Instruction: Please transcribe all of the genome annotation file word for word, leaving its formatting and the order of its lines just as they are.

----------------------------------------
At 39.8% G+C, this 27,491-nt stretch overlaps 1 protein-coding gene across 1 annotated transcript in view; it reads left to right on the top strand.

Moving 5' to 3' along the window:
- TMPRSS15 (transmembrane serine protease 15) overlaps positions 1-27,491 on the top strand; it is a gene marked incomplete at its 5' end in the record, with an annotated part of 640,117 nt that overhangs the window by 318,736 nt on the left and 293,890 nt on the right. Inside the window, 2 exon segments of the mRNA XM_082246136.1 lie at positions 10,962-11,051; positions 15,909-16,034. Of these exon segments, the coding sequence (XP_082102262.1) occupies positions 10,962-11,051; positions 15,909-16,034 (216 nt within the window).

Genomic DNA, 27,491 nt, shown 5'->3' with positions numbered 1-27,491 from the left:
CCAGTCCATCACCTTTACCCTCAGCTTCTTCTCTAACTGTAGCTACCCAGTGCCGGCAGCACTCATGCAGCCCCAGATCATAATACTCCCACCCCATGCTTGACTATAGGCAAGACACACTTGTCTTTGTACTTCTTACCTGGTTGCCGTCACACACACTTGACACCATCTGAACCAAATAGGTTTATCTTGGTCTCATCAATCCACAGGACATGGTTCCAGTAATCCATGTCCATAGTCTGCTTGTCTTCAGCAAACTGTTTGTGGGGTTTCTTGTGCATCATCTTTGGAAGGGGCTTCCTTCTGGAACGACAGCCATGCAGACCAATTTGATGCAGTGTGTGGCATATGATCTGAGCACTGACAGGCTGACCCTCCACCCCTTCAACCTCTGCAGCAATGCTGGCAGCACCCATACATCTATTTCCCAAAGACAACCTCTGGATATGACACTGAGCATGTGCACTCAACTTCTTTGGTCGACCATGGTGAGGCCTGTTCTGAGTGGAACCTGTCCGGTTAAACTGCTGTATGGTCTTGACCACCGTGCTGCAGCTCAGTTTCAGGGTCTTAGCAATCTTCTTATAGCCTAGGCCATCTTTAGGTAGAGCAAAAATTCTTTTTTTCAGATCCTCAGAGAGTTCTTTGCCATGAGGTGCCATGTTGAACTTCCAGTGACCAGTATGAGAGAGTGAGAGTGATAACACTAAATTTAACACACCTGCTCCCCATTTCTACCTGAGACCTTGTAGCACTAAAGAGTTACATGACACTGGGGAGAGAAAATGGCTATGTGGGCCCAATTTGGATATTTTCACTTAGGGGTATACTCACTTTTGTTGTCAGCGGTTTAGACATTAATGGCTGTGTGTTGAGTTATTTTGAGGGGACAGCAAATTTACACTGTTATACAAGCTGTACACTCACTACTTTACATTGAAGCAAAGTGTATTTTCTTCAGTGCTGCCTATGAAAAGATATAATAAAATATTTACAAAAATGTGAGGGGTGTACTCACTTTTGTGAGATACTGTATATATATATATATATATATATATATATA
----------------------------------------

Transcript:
At 39.8% G+C, this 27,491-nt stretch overlaps 1 protein-coding gene across 1 annotated transcript in view; it reads left to right on the top strand.

Moving 5' to 3' along the window:
- TMPRSS15 (transmembrane serine protease 15) overlaps positions 1-27,491 on the top strand; it is a gene marked incomplete at its 5' end in the record, with an annotated part of 640,117 nt that overhangs the window by 318,736 nt on the left and 293,890 nt on the right. Inside the window, 2 exon segments of the mRNA XM_082246136.1 lie at positions 10,962-11,051; positions 15,909-16,034. Of these exon segments, the coding sequence (XP_082102262.1) occupies positions 10,962-11,051; positions 15,909-16,034 (216 nt within the window).

Genomic DNA, 27,491 nt, shown 5'->3' with positions numbered 1-27,491 from the left:
CCAGTCCATCACCTTTACCCTCAGCTTCTTCTCTAACTGTAGCTACCCAGTGCCGGCAGCACTCATGCAGCCCCAGATCATAATACTCCCACCCCATGCTTGACTATAGGCAAGACACACTTGTCTTTGTACTTCTTACCTGGTTGCCGTCACACACACTTGACACCATCTGAACCAAATAGGTTTATCTTGGTCTCATCAATCCACAGGACATGGTTCCAGTAATCCATGTCCATAGTCTGCTTGTCTTCAGCAAACTGTTTGTGGGGTTTCTTGTGCATCATCTTTGGAAGGGGCTTCCTTCTGGAACGACAGCCATGCAGACCAATTTGATGCAGTGTGTGGCATATGATCTGAGCACTGACAGGCTGACCCTCCACCCCTTCAACCTCTGCAGCAATGCTGGCAGCACCCATACATCTATTTCCCAAAGACAACCTCTGGATATGACACTGAGCATGTGCACTCAACTTCTTTGGTCGACCATGGTGAGGCCTGTTCTGAGTGGAACCTGTCCGGTTAAACTGCTGTATGGTCTTGACCACCGTGCTGCAGCTCAGTTTCAGGGTCTTAGCAATCTTCTTATAGCCTAGGCCATCTTTAGGTAGAGCAAAAATTCTTTTTTTCAGATCCTCAGAGAGTTCTTTGCCATGAGGTGCCATGTTGAACTTCCAGTGACCAGTATGAGAGAGTGAGAGTGATAACACTAAATTTAACACACCTGCTCCCCATTTCTACCTGAGACCTTGTAGCACTAAAGAGTTACATGACACTGGGGAGAGAAAATGGCTATGTGGGCCCAATTTGGATATTTTCACTTAGGGGTATACTCACTTTTGTTGTCAGCGGTTTAGACATTAATGGCTGTGTGTTGAGTTATTTTGAGGGGACAGCAAATTTACACTGTTATACAAGCTGTACACTCACTACTTTACATTGAAGCAAAGTGTATTTTCTTCAGTGCTGCCTATGAAAAGATATAATAAAATATTTACAAAAATGTGAGGGGTGTACTCACTTTTGTGAGATACTGTATATATATATATATATATATATATATATA